We are proud to announce that for the second year in a row SiteLock® INFINITY™ has won the Cloud Computing Security Excellence Awards presented by TMC’s Cloud Computing Magazine. The Cloud Computing Security Excellence Awards recognizes solutions in two categories: cloud-delivered security and security for cloud application.
Tag: Malware removal (Page 1 of 3)
At SiteLock we review websites for malware every day, and every month we clean over 50,000 malware infected websites. We find thousands of security flaws daily and protect our customers from sophisticated attacks. Regardless of the issue, we would not be able to secure all 50,000 sites without the help of our amazing Support Team.
If you’ve ever visited a website only to be greeted by a red screen warning you about a malware infection, you’ve found a blacklisted site. Search engines do their part to protect users everywhere from malware and cybercrime through a process known as “blacklisting.” While this can be helpful, it is not the most reliable way to look for malware. We’ll discuss what blacklisting does and does not do, as well as the most effective ways to know if a website is infected with malware.
Brett Matthews manages over 125 websites through his company, Square 1 Designs. He provides website design, programming, and maintenance at an affordable price for his clients.
When he had just a few clients, he was able to clean malware and resolve cyberattacks himself. This worked well until one day, a customer experienced a cyberattack while Brett was on his honeymoon! His romantic getaway was interrupted as he spent seven hours removing the malware manually.
Brett realized that he needed a better solution for the sake of his business and his clients. Listen as he recalls his SiteLock experience:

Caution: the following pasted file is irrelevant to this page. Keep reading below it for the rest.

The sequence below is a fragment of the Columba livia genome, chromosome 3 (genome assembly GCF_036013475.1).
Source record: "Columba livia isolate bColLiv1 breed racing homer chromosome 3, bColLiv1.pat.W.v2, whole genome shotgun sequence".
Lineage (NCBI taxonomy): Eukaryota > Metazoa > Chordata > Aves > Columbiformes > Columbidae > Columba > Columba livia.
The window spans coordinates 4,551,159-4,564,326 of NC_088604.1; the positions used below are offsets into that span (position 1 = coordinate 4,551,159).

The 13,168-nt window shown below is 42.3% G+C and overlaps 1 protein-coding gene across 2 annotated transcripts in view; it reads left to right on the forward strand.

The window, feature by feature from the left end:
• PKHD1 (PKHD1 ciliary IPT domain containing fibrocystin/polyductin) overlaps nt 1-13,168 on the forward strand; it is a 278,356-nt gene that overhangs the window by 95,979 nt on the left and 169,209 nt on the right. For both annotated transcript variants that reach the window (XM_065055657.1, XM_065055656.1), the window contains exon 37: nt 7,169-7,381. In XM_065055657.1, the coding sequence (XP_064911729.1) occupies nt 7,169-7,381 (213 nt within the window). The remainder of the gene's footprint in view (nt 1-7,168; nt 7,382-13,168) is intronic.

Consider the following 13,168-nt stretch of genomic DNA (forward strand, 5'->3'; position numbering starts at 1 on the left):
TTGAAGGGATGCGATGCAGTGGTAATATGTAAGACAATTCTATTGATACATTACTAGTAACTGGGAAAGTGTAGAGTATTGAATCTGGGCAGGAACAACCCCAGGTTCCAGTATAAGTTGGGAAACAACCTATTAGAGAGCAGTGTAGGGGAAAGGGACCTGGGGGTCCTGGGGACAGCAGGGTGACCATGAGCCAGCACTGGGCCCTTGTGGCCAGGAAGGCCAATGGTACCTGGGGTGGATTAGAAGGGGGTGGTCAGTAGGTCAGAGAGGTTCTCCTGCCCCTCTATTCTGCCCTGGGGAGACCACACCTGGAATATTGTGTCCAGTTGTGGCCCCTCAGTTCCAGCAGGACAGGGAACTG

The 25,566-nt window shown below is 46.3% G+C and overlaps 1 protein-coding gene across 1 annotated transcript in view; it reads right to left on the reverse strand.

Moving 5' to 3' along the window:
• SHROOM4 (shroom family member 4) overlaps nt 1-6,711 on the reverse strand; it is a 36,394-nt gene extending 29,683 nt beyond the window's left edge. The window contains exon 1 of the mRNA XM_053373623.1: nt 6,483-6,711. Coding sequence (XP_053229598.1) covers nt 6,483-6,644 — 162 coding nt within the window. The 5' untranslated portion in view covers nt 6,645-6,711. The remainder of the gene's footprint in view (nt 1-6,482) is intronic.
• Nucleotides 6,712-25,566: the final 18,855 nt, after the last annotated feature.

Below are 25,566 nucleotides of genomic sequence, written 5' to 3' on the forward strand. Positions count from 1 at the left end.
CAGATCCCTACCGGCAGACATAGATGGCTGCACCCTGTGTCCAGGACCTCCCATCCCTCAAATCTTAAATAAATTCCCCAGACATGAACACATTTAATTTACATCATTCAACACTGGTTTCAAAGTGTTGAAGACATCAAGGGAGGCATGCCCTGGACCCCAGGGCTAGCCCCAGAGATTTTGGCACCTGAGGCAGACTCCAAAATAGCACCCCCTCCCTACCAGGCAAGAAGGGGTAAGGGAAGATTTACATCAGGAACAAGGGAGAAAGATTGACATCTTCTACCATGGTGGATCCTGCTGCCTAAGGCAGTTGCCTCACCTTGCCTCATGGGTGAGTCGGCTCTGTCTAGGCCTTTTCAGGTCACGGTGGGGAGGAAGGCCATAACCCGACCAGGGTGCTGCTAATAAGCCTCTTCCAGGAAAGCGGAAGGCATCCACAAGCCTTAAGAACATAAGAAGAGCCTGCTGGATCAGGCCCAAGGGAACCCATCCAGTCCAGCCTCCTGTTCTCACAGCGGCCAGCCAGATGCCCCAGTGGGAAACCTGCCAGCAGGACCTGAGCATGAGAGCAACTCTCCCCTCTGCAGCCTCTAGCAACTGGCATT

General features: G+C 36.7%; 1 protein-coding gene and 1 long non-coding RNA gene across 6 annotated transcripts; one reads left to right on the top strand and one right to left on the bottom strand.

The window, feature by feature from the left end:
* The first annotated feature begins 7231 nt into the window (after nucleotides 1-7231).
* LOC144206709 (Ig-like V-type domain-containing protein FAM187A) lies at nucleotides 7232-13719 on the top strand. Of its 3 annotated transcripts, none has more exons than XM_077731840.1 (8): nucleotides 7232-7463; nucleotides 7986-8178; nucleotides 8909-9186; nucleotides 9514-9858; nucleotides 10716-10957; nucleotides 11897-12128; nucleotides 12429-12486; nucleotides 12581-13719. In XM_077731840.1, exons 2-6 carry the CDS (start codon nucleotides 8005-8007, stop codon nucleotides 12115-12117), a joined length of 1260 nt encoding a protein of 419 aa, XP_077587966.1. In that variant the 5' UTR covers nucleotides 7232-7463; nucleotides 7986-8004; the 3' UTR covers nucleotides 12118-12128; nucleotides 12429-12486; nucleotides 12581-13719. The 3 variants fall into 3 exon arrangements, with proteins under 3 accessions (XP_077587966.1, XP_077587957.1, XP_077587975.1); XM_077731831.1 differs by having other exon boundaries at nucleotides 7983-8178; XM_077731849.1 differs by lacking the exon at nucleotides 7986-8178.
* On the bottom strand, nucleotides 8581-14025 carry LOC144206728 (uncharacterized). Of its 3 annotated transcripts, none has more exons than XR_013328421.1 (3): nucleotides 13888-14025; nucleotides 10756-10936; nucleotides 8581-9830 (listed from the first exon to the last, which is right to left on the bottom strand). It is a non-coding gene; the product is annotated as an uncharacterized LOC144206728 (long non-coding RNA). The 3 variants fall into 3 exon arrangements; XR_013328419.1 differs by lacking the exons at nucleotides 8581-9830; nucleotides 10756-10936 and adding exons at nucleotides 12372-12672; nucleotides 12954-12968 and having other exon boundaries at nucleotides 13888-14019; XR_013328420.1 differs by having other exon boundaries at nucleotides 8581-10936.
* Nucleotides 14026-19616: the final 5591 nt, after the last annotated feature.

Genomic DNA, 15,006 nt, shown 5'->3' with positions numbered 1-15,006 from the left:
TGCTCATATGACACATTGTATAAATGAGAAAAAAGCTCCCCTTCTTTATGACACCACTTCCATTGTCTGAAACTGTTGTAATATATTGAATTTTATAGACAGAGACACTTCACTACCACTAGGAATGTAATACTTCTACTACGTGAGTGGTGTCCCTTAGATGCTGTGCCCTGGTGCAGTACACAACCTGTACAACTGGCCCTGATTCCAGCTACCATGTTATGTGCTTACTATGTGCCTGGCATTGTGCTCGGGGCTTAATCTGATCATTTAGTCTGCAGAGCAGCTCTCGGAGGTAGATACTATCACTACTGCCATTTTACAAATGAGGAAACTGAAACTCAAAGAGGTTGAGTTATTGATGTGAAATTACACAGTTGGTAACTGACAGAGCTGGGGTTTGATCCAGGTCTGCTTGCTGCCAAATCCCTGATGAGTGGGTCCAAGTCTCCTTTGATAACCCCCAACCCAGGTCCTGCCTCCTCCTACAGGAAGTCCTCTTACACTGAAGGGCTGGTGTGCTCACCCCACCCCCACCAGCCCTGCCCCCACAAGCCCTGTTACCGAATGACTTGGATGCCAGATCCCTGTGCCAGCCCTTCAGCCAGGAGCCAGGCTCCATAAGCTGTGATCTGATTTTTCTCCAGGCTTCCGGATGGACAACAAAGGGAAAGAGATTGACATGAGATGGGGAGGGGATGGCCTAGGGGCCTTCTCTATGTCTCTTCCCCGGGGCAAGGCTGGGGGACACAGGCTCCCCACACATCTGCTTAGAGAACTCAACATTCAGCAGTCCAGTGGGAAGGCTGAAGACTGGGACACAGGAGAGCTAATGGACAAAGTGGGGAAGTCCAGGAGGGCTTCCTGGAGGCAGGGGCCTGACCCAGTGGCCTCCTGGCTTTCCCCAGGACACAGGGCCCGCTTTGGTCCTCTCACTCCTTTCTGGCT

As high-profile data breaches, such as Equifax, continue to dominate headlines, the topic of cybersecurity – or lack thereof – has commanded greater attention. The word ‘cybersecurity’ has become the media’s latest buzzword…and for good reason. New research reveals that websites experience 63 attacks per day, per website on average – this is an upsurge from the reported 22 attacks per day in 2016.
It has become clear that regardless of a company’s size or industry, data breaches are inevitable. That said, it’s important to fully understand what cybersecurity is, as well as the different types of cybersecurity, so you can protect your business, personal information, and stay informed with what’s happening in the industry.
We are excited to share that SiteLock has been named to the 2017 Gartner Magic Quadrant for Application Security Testing for the second year in a row! Designed to analyze and test applications for security vulnerabilities, application security testing (AST) is growing faster than any other security market, according to Gartner.
It can come as quite a surprise when a site owner is notified that their site has been compromised with malware. After the shock wears off, and the immediate impact understood, it’s important to take stock of what has actually happened behind the scenes and then clean it up. The best advice anyone can give you is to make frequent, downloaded backups of your site in the event something happens to the live version so that the clean backup can replace the live, hacked version.
But what if there is no clean, viable backup available? In a world where websites have hundreds, if not thousands of files, how can any one person go about cleaning out an infection in just a small number of those files?
Retail therapy is the act of shopping with the primary purpose to improve the buyer’s mood. This form of “therapy” is practiced among many consumers, with more than half of Americans admitting to making a purchase as a way to lift their spirits. As therapeutic as shopping can be, it also raises fear among many consumers – especially around the holiday season. With websites, including eCommerce sites, experiencing 22 cyberattacks per day on average, shoppers have good reason to be concerned.
Searching for content within a database can be a little trickier than searching files, but the options are pretty similar. Following up on last week’s blog titled, “How to Look for Malware in your Website Files” we talk about how to look for malware in databases and what types of things you should be looking for.